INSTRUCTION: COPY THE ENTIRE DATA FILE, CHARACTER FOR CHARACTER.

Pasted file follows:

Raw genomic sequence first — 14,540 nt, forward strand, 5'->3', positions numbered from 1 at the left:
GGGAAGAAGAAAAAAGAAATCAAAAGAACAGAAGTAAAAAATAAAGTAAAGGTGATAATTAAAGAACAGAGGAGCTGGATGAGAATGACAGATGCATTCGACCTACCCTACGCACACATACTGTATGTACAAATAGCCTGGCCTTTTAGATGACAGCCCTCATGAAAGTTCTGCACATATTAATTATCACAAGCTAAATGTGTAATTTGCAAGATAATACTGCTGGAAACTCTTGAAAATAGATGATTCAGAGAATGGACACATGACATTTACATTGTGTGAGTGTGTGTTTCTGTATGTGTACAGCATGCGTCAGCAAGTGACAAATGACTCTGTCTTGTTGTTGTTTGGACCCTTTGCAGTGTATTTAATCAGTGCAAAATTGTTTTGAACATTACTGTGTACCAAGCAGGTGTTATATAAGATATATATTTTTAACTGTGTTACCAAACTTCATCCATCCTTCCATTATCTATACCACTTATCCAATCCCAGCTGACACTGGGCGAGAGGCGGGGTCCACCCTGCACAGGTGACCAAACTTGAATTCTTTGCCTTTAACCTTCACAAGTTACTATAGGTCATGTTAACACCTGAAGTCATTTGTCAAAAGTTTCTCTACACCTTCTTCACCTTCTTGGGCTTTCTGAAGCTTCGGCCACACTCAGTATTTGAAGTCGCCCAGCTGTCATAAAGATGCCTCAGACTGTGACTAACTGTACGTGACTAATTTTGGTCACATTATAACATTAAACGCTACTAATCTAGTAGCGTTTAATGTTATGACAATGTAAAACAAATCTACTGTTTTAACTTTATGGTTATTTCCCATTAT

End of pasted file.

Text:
Raw genomic sequence first — 14,540 nt, forward strand, 5'->3', positions numbered from 1 at the left:
GGGAAGAAGAAAAAAGAAATCAAAAGAACAGAAGTAAAAAATAAAGTAAAGGTGATAATTAAAGAACAGAGGAGCTGGATGAGAATGACAGATGCATTCGACCTACCCTACGCACACATACTGTATGTACAAATAGCCTGGCCTTTTAGATGACAGCCCTCATGAAAGTTCTGCACATATTAATTATCACAAGCTAAATGTGTAATTTGCAAGATAATACTGCTGGAAACTCTTGAAAATAGATGATTCAGAGAATGGACACATGACATTTACATTGTGTGAGTGTGTGTTTCTGTATGTGTACAGCATGCGTCAGCAAGTGACAAATGACTCTGTCTTGTTGTTGTTTGGACCCTTTGCAGTGTATTTAATCAGTGCAAAATTGTTTTGAACATTACTGTGTACCAAGCAGGTGTTATATAAGATATATATTTTTAACTGTGTTACCAAACTTCATCCATCCTTCCATTATCTATACCACTTATCCAATCCCAGCTGACACTGGGCGAGAGGCGGGGTCCACCCTGCACAGGTGACCAAACTTGAATTCTTTGCCTTTAACCTTCACAAGTTACTATAGGTCATGTTAACACCTGAAGTCATTTGTCAAAAGTTTCTCTACACCTTCTTCACCTTCTTGGGCTTTCTGAAGCTTCGGCCACACTCAGTATTTGAAGTCGCCCAGCTGTCATAAAGATGCCTCAGACTGTGACTAACTGTACGTGACTAATTTTGGTCACATTATAACATTAAACGCTACTAATCTAGTAGCGTTTAATGTTATGACAATGTAAAACAAATCTACTGTTTTAACTTTATGGTTATTTCCCATTAT